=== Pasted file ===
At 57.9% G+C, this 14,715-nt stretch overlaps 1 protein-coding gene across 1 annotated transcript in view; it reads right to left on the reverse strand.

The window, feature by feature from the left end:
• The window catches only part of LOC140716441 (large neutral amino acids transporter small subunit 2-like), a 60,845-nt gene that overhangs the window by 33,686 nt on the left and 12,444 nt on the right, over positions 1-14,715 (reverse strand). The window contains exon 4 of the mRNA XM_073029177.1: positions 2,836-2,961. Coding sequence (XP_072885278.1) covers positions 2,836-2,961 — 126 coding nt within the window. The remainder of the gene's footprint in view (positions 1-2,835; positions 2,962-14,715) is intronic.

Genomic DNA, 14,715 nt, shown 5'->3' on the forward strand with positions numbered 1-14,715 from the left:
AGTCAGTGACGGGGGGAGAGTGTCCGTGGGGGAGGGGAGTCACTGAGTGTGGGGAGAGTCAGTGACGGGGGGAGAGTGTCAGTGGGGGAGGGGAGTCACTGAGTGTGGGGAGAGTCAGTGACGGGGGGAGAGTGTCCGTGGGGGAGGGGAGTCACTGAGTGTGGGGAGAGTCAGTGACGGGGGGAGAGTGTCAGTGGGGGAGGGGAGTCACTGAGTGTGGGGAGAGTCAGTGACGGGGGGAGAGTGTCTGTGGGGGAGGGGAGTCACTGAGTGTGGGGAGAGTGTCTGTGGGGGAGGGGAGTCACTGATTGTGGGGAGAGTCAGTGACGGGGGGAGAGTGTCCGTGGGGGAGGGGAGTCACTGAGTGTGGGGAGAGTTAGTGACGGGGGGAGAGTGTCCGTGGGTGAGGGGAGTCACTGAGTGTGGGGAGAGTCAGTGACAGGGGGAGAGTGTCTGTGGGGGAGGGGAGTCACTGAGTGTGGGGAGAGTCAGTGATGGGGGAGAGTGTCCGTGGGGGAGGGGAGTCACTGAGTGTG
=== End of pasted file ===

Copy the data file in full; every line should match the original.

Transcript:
At 57.9% G+C, this 14,715-nt stretch overlaps 1 protein-coding gene across 1 annotated transcript in view; it reads right to left on the reverse strand.

The window, feature by feature from the left end:
• The window catches only part of LOC140716441 (large neutral amino acids transporter small subunit 2-like), a 60,845-nt gene that overhangs the window by 33,686 nt on the left and 12,444 nt on the right, over positions 1-14,715 (reverse strand). The window contains exon 4 of the mRNA XM_073029177.1: positions 2,836-2,961. Coding sequence (XP_072885278.1) covers positions 2,836-2,961 — 126 coding nt within the window. The remainder of the gene's footprint in view (positions 1-2,835; positions 2,962-14,715) is intronic.

Genomic DNA, 14,715 nt, shown 5'->3' on the forward strand with positions numbered 1-14,715 from the left:
AGTCAGTGACGGGGGGAGAGTGTCCGTGGGGGAGGGGAGTCACTGAGTGTGGGGAGAGTCAGTGACGGGGGGAGAGTGTCAGTGGGGGAGGGGAGTCACTGAGTGTGGGGAGAGTCAGTGACGGGGGGAGAGTGTCCGTGGGGGAGGGGAGTCACTGAGTGTGGGGAGAGTCAGTGACGGGGGGAGAGTGTCAGTGGGGGAGGGGAGTCACTGAGTGTGGGGAGAGTCAGTGACGGGGGGAGAGTGTCTGTGGGGGAGGGGAGTCACTGAGTGTGGGGAGAGTGTCTGTGGGGGAGGGGAGTCACTGATTGTGGGGAGAGTCAGTGACGGGGGGAGAGTGTCCGTGGGGGAGGGGAGTCACTGAGTGTGGGGAGAGTTAGTGACGGGGGGAGAGTGTCCGTGGGTGAGGGGAGTCACTGAGTGTGGGGAGAGTCAGTGACAGGGGGAGAGTGTCTGTGGGGGAGGGGAGTCACTGAGTGTGGGGAGAGTCAGTGATGGGGGAGAGTGTCCGTGGGGGAGGGGAGTCACTGAGTGTG